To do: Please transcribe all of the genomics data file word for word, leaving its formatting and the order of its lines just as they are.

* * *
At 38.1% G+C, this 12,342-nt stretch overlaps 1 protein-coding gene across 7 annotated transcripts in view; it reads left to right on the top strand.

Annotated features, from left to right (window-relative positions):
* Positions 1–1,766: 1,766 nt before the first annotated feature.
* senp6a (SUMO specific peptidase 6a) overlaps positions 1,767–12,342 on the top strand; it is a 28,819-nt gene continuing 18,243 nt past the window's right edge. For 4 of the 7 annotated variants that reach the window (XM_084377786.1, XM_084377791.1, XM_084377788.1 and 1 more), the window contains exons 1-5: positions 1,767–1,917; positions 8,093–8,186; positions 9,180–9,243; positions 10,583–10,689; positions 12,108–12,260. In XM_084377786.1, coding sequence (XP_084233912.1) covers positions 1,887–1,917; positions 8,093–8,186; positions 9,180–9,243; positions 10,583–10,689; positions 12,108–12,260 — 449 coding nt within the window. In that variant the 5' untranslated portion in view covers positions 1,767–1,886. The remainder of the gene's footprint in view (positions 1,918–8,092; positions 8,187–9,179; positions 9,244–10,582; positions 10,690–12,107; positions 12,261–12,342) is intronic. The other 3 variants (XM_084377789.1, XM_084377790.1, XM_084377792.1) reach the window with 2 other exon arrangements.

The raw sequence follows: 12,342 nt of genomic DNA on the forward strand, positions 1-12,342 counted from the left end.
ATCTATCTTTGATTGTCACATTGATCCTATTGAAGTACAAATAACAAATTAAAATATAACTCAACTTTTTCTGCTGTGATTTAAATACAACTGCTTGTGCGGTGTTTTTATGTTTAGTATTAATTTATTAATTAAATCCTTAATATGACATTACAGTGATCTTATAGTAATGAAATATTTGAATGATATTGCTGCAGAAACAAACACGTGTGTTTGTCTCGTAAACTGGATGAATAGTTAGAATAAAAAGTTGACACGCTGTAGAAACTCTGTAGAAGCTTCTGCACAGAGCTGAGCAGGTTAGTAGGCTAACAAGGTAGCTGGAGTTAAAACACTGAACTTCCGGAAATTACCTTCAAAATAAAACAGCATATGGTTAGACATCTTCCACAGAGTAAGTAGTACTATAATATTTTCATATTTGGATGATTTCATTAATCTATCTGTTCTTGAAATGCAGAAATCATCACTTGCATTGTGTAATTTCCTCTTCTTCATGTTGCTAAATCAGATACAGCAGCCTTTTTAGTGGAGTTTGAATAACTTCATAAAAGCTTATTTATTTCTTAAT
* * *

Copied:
At 38.1% G+C, this 12,342-nt stretch overlaps 1 protein-coding gene across 7 annotated transcripts in view; it reads left to right on the top strand.

Annotated features, from left to right (window-relative positions):
* Positions 1–1,766: 1,766 nt before the first annotated feature.
* senp6a (SUMO specific peptidase 6a) overlaps positions 1,767–12,342 on the top strand; it is a 28,819-nt gene continuing 18,243 nt past the window's right edge. For 4 of the 7 annotated variants that reach the window (XM_084377786.1, XM_084377791.1, XM_084377788.1 and 1 more), the window contains exons 1-5: positions 1,767–1,917; positions 8,093–8,186; positions 9,180–9,243; positions 10,583–10,689; positions 12,108–12,260. In XM_084377786.1, coding sequence (XP_084233912.1) covers positions 1,887–1,917; positions 8,093–8,186; positions 9,180–9,243; positions 10,583–10,689; positions 12,108–12,260 — 449 coding nt within the window. In that variant the 5' untranslated portion in view covers positions 1,767–1,886. The remainder of the gene's footprint in view (positions 1,918–8,092; positions 8,187–9,179; positions 9,244–10,582; positions 10,690–12,107; positions 12,261–12,342) is intronic. The other 3 variants (XM_084377789.1, XM_084377790.1, XM_084377792.1) reach the window with 2 other exon arrangements.

The raw sequence follows: 12,342 nt of genomic DNA on the forward strand, positions 1-12,342 counted from the left end.
ATCTATCTTTGATTGTCACATTGATCCTATTGAAGTACAAATAACAAATTAAAATATAACTCAACTTTTTCTGCTGTGATTTAAATACAACTGCTTGTGCGGTGTTTTTATGTTTAGTATTAATTTATTAATTAAATCCTTAATATGACATTACAGTGATCTTATAGTAATGAAATATTTGAATGATATTGCTGCAGAAACAAACACGTGTGTTTGTCTCGTAAACTGGATGAATAGTTAGAATAAAAAGTTGACACGCTGTAGAAACTCTGTAGAAGCTTCTGCACAGAGCTGAGCAGGTTAGTAGGCTAACAAGGTAGCTGGAGTTAAAACACTGAACTTCCGGAAATTACCTTCAAAATAAAACAGCATATGGTTAGACATCTTCCACAGAGTAAGTAGTACTATAATATTTTCATATTTGGATGATTTCATTAATCTATCTGTTCTTGAAATGCAGAAATCATCACTTGCATTGTGTAATTTCCTCTTCTTCATGTTGCTAAATCAGATACAGCAGCCTTTTTAGTGGAGTTTGAATAACTTCATAAAAGCTTATTTATTTCTTAAT